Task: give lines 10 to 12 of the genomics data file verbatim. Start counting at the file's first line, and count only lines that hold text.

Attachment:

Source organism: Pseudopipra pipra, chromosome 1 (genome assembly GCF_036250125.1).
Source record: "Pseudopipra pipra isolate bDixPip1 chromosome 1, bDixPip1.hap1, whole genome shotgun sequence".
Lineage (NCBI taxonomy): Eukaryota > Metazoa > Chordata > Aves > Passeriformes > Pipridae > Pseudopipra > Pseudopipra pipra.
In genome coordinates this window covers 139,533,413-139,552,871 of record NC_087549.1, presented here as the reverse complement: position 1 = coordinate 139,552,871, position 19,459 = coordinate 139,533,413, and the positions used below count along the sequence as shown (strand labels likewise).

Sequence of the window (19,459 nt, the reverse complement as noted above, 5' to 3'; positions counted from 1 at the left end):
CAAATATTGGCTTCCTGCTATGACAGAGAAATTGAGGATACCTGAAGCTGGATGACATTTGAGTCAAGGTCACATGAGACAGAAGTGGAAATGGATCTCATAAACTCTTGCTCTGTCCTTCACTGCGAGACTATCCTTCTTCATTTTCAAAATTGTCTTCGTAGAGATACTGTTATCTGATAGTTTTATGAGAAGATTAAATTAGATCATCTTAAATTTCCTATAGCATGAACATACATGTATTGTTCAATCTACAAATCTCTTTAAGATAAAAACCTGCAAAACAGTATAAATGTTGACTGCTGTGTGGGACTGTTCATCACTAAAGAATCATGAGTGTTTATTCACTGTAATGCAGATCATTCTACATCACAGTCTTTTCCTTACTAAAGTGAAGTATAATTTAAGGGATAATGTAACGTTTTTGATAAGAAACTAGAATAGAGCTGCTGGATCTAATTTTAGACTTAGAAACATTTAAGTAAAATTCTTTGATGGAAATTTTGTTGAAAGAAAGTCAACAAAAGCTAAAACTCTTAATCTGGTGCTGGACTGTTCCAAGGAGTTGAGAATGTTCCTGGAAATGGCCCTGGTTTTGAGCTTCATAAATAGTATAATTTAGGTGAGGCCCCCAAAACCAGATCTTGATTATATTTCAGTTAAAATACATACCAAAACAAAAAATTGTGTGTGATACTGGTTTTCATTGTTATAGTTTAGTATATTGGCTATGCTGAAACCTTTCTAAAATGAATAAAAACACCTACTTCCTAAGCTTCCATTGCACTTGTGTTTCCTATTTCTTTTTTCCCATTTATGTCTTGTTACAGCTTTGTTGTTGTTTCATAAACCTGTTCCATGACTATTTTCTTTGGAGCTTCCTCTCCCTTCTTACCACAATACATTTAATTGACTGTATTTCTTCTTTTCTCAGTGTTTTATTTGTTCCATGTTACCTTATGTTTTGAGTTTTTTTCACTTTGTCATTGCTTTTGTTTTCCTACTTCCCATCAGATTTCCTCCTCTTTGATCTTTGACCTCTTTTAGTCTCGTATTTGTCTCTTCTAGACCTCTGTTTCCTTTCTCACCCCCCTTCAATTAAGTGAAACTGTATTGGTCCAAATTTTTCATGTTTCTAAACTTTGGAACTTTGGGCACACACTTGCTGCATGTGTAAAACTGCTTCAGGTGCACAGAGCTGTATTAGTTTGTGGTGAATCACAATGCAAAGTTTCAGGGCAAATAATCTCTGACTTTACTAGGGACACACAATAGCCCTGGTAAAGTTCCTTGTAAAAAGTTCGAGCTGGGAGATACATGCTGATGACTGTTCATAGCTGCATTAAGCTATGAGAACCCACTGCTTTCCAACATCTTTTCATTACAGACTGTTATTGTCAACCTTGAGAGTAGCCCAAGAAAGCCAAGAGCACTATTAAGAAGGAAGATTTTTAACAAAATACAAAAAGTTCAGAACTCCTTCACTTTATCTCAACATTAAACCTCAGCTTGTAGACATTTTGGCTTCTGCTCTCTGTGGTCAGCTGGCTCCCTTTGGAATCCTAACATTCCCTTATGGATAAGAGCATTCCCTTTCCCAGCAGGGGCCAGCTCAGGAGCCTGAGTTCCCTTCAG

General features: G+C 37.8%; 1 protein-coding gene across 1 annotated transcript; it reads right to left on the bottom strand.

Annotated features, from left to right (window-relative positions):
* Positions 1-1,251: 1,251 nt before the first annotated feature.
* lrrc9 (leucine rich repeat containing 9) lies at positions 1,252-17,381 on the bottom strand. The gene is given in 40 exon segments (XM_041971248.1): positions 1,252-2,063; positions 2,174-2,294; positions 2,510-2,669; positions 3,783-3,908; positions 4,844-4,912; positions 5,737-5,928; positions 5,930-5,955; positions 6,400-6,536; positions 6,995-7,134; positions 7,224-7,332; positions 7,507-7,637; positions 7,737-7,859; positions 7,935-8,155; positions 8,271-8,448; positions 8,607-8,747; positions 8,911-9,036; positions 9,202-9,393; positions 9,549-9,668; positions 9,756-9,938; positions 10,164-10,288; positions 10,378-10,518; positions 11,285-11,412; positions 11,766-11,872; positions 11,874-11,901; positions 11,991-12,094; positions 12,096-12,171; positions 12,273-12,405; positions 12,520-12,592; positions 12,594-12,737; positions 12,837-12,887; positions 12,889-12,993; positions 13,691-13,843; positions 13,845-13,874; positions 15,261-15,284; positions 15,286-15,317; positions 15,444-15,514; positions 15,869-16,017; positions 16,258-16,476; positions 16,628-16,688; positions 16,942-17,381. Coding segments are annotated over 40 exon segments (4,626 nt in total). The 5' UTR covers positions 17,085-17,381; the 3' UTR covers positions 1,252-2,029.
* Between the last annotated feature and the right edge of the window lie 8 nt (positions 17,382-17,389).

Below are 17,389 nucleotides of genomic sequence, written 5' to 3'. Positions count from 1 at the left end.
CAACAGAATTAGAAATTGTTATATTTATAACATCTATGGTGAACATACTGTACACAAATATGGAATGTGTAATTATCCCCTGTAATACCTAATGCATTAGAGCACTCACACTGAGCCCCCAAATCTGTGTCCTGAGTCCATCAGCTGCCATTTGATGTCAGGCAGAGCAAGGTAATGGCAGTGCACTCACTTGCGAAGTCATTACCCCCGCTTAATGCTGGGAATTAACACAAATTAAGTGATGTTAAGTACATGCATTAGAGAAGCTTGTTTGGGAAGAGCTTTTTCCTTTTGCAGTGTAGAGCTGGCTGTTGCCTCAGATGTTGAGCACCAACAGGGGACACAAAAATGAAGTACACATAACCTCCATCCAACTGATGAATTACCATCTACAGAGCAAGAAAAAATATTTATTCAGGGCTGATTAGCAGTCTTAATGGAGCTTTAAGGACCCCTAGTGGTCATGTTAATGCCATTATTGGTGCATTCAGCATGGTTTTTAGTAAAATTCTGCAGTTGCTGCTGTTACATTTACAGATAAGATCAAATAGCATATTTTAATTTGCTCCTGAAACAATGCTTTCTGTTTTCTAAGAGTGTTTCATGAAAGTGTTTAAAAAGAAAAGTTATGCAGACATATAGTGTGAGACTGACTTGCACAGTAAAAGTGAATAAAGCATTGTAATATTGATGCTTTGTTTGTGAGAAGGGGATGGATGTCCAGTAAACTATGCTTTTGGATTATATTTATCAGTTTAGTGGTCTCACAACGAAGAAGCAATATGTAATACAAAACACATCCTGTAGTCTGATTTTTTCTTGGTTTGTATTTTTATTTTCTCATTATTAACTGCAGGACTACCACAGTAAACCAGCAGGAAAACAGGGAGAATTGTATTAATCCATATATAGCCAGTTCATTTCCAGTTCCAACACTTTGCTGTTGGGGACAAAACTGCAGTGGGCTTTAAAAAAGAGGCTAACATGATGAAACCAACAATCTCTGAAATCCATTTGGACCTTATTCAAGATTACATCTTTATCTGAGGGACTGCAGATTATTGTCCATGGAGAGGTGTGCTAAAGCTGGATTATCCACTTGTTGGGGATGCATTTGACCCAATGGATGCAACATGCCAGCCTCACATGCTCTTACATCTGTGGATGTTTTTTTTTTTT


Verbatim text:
* lrrc9 (leucine rich repeat containing 9) lies at positions 1,252-17,381 on the bottom strand. The gene is given in 40 exon segments (XM_041971248.1): positions 1,252-2,063; positions 2,174-2,294; positions 2,510-2,669; positions 3,783-3,908; positions 4,844-4,912; positions 5,737-5,928; positions 5,930-5,955; positions 6,400-6,536; positions 6,995-7,134; positions 7,224-7,332; positions 7,507-7,637; positions 7,737-7,859; positions 7,935-8,155; positions 8,271-8,448; positions 8,607-8,747; positions 8,911-9,036; positions 9,202-9,393; positions 9,549-9,668; positions 9,756-9,938; positions 10,164-10,288; positions 10,378-10,518; positions 11,285-11,412; positions 11,766-11,872; positions 11,874-11,901; positions 11,991-12,094; positions 12,096-12,171; positions 12,273-12,405; positions 12,520-12,592; positions 12,594-12,737; positions 12,837-12,887; positions 12,889-12,993; positions 13,691-13,843; positions 13,845-13,874; positions 15,261-15,284; positions 15,286-15,317; positions 15,444-15,514; positions 15,869-16,017; positions 16,258-16,476; positions 16,628-16,688; positions 16,942-17,381. Coding segments are annotated over 40 exon segments (4,626 nt in total). The 5' UTR covers positions 17,085-17,381; the 3' UTR covers positions 1,252-2,029.
* Between the last annotated feature and the right edge of the window lie 8 nt (positions 17,382-17,389).

Below are 17,389 nucleotides of genomic sequence, written 5' to 3'. Positions count from 1 at the left end.